A while back, I wrote about the Vollendungsroman, a term for a novel about the “winding down” of life. It is the counterpoint to the Bildungsroman, a “coming-of-age” story about young people approaching adulthood. There are thousands and thousands of the latter, and as young people, we lapped them up – trying to figure out what life was about, what we were supposed to think, to do. They came in all varieties – from Little Women to Catcher in the Rye. We read them all and we read them for at least two reasons: 1) because we wanted to know how to live our lives, and 2) they made us realize that we were not alone in our human predicament. As we age, those two needs have not gone away.
It is important to me to think consciously about what old age means, how it should be considered, lived. Many of us did not consciously grow into adulthood – we did it messily and often badly; there were repercussions because our dayspring was mishandled. We made the mistakes of youth and sometimes we kept making them even as we left youth behind us. Marriage, parenthood, middle-age often found us too busy to be conscious of anything – our lists were short-term, by psychic necessity. Some of us did plan financially for retirement, but not, perhaps, in any other way. And now we are old. Yes, we are. Call it what you will. I have time now to age consciously. And I look to literature to help me. Philosophy, science, and psychology are good too, but literature about old age allows me peer into the possibilities rather then the probabilities and the logic of it all. And particularly to see how people grapple with their pasts.
For the Bildungsroman is about the life of our origins, of what we were born into – and usually about the process of breaking away. But the novel of old age, the Vollendungsroman, is often about reconciling with our own pasts – the mistakes, the errors, the patterns, that we made along the way. This may include some debris from our family of origin, of course – that business is never over. But mainly it is about the life we have lived, the children we have engendered, the people we have loved, the people we have hurt. Some of it is to be valued, some left behind, some used as a lesson.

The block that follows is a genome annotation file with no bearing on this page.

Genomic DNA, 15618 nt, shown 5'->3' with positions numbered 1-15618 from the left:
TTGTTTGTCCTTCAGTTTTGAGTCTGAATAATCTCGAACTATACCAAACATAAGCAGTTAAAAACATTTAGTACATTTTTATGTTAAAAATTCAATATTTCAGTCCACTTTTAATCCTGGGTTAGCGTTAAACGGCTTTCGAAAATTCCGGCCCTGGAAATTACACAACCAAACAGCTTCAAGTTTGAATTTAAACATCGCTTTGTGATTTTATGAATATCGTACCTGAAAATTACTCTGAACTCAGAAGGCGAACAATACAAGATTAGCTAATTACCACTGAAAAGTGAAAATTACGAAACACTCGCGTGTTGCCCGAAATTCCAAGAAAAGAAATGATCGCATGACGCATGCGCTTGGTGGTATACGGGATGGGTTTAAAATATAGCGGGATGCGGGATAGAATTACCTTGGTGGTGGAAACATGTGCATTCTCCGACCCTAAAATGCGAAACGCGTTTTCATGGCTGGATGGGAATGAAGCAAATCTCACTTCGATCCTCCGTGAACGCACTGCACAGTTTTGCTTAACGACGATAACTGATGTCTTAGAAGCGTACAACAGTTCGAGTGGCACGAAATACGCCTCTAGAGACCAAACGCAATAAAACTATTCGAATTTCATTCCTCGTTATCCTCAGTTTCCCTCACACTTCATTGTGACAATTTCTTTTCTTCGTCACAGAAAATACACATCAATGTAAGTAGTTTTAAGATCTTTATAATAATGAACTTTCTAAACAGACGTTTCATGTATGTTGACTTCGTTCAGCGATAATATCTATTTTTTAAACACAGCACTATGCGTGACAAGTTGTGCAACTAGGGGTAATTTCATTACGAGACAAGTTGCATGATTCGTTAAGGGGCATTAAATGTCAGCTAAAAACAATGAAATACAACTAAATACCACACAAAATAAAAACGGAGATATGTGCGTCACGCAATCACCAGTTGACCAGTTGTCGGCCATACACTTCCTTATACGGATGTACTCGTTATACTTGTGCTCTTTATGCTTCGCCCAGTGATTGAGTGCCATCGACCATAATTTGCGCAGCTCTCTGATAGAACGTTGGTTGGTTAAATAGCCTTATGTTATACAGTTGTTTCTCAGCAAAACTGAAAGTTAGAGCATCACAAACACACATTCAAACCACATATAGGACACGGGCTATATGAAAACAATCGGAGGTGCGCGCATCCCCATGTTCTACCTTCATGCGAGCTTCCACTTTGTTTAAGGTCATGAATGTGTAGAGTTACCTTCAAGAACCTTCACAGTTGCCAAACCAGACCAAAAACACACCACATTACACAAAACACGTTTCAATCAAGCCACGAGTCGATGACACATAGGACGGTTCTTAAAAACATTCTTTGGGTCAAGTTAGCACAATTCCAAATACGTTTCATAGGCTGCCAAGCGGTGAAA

I just finished Elizabeth Strout’s wonderful new book Olive, Again. Definitely an example of the Vollendungsroman. The novel reminds me a little of Sherwood Anderson’s Winesburg, Ohio, but set in the world of the elderly. Olive is the central character, but there is also a wide range of people, of family stories. In Strout’s My Name is Lucy Barton, the writer/character says of another writer: “And she said that her job as a writer of fiction was to report on the human condition, to tell us who we are and what we think and what we do.” And this is what Elizabeth Strout does – she writes about the human condition and lets us know that 1) we are not alone, 2) it is never easy, and 3) there can be great dignity in it. And Strout knows that aging with dignity is not about acting as young as possible. In the words of one of Strout’s characters, “our job – maybe even our duty – is to bear the burden of the mystery with as much grace as we can.”
Amen to that: with as much grace as we can.
Olive is old when the book begins and very old by the end. We watch her get used to widowhood, struggle with an imperfect relationship with her son and his family, and slide into a second marriage and second widowhood. She finishes in a kind of assisted living center where she is typing on an electric typewriter (her choice and supplied by her son) because her computer and its printer had made her “so frustrated she shook.” (Yes.) Olive is typing up memories, trying to make sense out of the past. In the last chapter, we find Olive marveling at the new buds on a rosebush and contemplating her own impending death; in this juxtaposition “the sense of wonder and trepidation returned to her.” She sits down and writes these two sentences:
I do not have a clue who I have been. Truthfully, I do not understand a thing.
Yes. Not many of us can be that truthful. But we can read about people who are (Olive is often truthful to the point of offensiveness), and consider what it is we really think, what we believe, and how we should act on those beliefs.
Elsewhere, I have provided some lists of readings on old age, including novels, essays, poetry. Today’s story, “Last Things,” is about one woman’s approach to getting old. As might be obvious, I try to figure out how to age not only by reading, but also by writing. In any case, enjoy.